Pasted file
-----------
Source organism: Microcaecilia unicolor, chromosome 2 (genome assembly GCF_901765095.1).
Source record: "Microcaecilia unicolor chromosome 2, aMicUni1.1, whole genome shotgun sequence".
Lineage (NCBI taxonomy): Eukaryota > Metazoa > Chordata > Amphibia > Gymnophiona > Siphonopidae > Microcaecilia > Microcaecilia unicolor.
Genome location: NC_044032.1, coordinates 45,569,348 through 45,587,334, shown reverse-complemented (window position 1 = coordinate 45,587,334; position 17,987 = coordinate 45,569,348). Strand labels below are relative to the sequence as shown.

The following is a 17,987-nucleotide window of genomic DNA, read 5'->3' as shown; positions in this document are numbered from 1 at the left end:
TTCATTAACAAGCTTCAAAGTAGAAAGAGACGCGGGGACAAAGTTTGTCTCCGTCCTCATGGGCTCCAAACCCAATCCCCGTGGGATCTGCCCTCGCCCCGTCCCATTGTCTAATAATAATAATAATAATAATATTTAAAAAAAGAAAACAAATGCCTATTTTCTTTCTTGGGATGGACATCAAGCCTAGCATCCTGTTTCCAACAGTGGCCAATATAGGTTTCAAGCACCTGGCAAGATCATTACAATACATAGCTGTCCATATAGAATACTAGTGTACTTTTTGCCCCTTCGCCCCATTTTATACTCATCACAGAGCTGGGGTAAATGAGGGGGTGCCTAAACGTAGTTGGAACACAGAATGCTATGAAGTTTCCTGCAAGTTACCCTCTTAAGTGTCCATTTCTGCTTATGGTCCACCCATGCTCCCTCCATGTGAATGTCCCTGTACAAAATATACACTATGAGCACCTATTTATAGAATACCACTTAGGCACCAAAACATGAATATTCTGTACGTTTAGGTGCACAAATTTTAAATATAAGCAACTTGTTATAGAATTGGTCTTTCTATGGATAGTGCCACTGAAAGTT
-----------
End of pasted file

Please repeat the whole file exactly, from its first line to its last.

Source organism: Microcaecilia unicolor, chromosome 2 (genome assembly GCF_901765095.1).
Source record: "Microcaecilia unicolor chromosome 2, aMicUni1.1, whole genome shotgun sequence".
Lineage (NCBI taxonomy): Eukaryota > Metazoa > Chordata > Amphibia > Gymnophiona > Siphonopidae > Microcaecilia > Microcaecilia unicolor.
Genome location: NC_044032.1, coordinates 45,569,348 through 45,587,334, shown reverse-complemented (window position 1 = coordinate 45,587,334; position 17,987 = coordinate 45,569,348). Strand labels below are relative to the sequence as shown.

The following is a 17,987-nucleotide window of genomic DNA, read 5'->3' as shown; positions in this document are numbered from 1 at the left end:
TTCATTAACAAGCTTCAAAGTAGAAAGAGACGCGGGGACAAAGTTTGTCTCCGTCCTCATGGGCTCCAAACCCAATCCCCGTGGGATCTGCCCTCGCCCCGTCCCATTGTCTAATAATAATAATAATAATAATATTTAAAAAAAGAAAACAAATGCCTATTTTCTTTCTTGGGATGGACATCAAGCCTAGCATCCTGTTTCCAACAGTGGCCAATATAGGTTTCAAGCACCTGGCAAGATCATTACAATACATAGCTGTCCATATAGAATACTAGTGTACTTTTTGCCCCTTCGCCCCATTTTATACTCATCACAGAGCTGGGGTAAATGAGGGGGTGCCTAAACGTAGTTGGAACACAGAATGCTATGAAGTTTCCTGCAAGTTACCCTCTTAAGTGTCCATTTCTGCTTATGGTCCACCCATGCTCCCTCCATGTGAATGTCCCTGTACAAAATATACACTATGAGCACCTATTTATAGAATACCACTTAGGCACCAAAACATGAATATTCTGTACGTTTAGGTGCACAAATTTTAAATATAAGCAACTTGTTATAGAATTGGTCTTTCTATGGATAGTGCCACTGAAAGTT